Tomorrow, we go to the polls to elect our Members of the European Parliament (and for those out in the sticks, County Councils, too).
Politicians and indeed politics have certainly been getting something of a drubbing lately but between all the talk of toilet seats, duck islands, moats and soft-porn cable downloads, it’s easy to lose sight of the fact that we are lucky to be able to vote at all.
In our country, over a period approaching a thousand years, there was a steady (very steady) rise to democracy. And – although our system may not be perfect – that we are able to choose who governs us and how they do it is a cherished right.
For this reason, I become very upset at people who don’t vote. It always feels to me a betrayal of the struggle by those that went before us: the Chartists meeting at the foot of Newhall Hill in Birmingham; the Suffragettes (and their many male allies) in their varied protests; the introduction of secret ballots; and not least the military and civilian sacrifices necessary in the last century to preserve our freedom and independence. The least we can do is vote to participate in the system. Voting is compulsory in Australia and Belgium and the UK would be a better place for it, too.
All this misty-eyed admiration does not absolve politicians from their wrongdoings, though, which is why I have always had a healthy disrespect for them. I never lose sight of the fact that they are there to serve us, not the other way around. I often feel the need to point this out when some puffed up little prick (sorry but they really can be) is preening himself as though he were God when in fact he is a “Cabinet Lead Member for Paper Clips” in the Metropolitan Borough of Nowhere-that-matters-very-much. And it’ll have “Beacon Status” you can be sure.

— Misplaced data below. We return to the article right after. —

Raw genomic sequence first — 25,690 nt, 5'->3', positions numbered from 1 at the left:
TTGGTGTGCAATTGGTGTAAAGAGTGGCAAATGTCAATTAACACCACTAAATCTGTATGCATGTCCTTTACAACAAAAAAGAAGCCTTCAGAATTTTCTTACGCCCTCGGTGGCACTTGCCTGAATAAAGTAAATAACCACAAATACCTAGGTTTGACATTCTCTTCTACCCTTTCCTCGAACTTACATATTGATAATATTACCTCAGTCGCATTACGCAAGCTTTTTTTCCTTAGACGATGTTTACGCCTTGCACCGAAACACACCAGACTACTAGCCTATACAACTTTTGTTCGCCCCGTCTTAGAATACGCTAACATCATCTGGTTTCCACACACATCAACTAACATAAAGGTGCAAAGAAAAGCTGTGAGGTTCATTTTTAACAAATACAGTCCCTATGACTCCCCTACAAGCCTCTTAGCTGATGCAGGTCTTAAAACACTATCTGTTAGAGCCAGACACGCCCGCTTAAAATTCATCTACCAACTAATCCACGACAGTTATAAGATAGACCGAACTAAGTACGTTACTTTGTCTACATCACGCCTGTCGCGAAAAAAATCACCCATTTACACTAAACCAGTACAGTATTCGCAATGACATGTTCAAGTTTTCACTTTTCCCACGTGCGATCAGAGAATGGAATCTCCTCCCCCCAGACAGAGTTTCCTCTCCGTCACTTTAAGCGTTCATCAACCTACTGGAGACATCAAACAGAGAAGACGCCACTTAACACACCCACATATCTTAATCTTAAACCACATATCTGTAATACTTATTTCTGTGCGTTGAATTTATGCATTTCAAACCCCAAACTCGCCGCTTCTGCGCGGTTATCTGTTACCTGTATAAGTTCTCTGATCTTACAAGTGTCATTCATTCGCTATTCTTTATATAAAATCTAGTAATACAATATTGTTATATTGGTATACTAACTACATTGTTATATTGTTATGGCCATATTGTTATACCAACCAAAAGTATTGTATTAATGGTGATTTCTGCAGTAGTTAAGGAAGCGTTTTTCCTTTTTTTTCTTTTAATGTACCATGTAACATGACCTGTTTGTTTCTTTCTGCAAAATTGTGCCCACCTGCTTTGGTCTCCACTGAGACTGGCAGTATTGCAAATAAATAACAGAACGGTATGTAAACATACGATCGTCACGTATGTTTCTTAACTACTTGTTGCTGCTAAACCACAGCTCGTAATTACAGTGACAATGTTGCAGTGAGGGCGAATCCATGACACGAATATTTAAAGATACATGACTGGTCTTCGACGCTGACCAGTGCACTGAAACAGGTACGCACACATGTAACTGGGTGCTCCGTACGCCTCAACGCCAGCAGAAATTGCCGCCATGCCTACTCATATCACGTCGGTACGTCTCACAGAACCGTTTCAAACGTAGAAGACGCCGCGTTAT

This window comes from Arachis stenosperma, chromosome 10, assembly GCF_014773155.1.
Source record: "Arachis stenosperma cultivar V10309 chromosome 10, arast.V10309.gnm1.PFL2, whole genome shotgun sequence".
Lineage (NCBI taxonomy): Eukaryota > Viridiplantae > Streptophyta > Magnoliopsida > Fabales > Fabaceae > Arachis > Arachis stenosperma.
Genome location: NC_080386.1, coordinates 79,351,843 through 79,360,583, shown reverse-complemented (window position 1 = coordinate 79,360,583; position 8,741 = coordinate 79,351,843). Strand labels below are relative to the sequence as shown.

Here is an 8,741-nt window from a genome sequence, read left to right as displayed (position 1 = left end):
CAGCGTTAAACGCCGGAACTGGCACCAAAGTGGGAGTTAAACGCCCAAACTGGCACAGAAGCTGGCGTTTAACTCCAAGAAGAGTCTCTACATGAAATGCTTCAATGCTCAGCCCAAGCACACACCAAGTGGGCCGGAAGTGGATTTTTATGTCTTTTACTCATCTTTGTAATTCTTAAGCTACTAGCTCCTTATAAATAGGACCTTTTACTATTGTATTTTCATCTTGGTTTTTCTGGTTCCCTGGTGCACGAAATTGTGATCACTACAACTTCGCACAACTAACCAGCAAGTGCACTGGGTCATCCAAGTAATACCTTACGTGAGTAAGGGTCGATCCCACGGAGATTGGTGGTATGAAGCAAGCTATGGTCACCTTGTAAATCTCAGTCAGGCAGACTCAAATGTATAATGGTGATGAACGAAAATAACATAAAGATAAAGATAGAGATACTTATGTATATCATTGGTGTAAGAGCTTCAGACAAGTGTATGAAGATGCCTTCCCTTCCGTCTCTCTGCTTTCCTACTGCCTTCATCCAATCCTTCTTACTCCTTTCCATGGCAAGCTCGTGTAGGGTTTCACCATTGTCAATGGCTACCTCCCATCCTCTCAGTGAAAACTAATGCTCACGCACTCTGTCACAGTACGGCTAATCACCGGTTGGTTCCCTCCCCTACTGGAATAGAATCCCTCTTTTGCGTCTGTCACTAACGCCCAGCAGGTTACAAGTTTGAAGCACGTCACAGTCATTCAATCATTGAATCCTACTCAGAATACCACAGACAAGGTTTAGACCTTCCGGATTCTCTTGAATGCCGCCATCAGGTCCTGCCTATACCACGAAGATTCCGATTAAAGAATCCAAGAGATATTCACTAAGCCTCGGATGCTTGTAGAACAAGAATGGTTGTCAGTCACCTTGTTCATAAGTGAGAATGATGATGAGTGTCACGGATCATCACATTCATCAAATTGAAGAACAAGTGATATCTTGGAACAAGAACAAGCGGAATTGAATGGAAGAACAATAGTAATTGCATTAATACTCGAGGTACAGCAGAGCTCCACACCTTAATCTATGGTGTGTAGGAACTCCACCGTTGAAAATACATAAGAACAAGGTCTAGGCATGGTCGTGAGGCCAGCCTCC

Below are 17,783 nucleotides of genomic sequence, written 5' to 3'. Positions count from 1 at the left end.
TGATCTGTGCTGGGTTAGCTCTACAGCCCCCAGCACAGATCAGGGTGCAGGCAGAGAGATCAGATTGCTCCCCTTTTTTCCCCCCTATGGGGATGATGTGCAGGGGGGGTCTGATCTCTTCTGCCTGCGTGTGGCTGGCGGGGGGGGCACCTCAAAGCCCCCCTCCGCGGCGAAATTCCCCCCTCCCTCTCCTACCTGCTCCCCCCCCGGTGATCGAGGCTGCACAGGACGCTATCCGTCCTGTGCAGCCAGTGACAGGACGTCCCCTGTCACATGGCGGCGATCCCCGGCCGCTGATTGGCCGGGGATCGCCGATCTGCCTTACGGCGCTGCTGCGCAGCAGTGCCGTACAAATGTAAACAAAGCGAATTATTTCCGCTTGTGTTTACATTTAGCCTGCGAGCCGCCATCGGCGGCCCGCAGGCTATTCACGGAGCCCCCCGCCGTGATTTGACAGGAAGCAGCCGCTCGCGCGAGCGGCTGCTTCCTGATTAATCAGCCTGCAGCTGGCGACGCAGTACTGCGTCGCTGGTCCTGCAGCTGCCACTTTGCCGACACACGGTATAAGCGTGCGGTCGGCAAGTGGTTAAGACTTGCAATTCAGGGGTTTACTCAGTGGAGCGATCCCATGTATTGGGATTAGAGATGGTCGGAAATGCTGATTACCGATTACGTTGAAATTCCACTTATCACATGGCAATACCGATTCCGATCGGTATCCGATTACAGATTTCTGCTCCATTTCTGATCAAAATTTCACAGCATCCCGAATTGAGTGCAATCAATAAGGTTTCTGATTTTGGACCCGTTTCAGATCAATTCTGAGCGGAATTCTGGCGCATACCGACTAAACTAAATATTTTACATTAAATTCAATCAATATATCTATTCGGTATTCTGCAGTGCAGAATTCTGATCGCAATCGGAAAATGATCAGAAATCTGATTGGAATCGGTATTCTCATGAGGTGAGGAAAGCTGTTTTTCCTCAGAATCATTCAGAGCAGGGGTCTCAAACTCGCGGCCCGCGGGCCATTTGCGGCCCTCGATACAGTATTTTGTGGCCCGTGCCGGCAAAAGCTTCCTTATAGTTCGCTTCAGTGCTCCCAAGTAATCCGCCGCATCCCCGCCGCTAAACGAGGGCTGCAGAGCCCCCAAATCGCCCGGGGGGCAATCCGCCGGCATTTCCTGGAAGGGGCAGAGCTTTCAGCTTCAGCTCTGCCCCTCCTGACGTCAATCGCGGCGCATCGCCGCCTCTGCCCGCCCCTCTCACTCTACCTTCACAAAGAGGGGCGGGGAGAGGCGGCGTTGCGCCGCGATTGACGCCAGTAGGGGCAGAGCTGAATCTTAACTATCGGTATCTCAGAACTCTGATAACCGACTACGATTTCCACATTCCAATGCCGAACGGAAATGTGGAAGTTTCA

I am also a believer in single-member constituencies and first-past-the-post voting because I believe it concentrates responsibility and service in one individual. Yes, I know that the make-up of councils and indeed Parliament does not in such circumstances reflect the proportion of votes cast. I also know that the smaller parties would like PR…….basically because it makes them more powerful.
For the European elections we have these vast constituencies covering whole regions and where no-one feels that their MEP is in any way “theirs”.
But I believe that the party system is not the root of our democracy, whatever the parties like to think. Our elected members are. We should look to our individual representative, not think in terms of voting for his or her party or indeed his or her leader. This is not a Presidential country and should not be. I feel that I elect an individual to represent me, not to toe the party line. To this end, I believe that ballot papers should only list candidates’ names, not their parties. Furthermore, in exchange for forcing people to vote, I also want an additional box on the bottom of the ballot paper marked “None of the Above”.
If they did that this week, I suspect that the None of the Above Party might well have a working majority.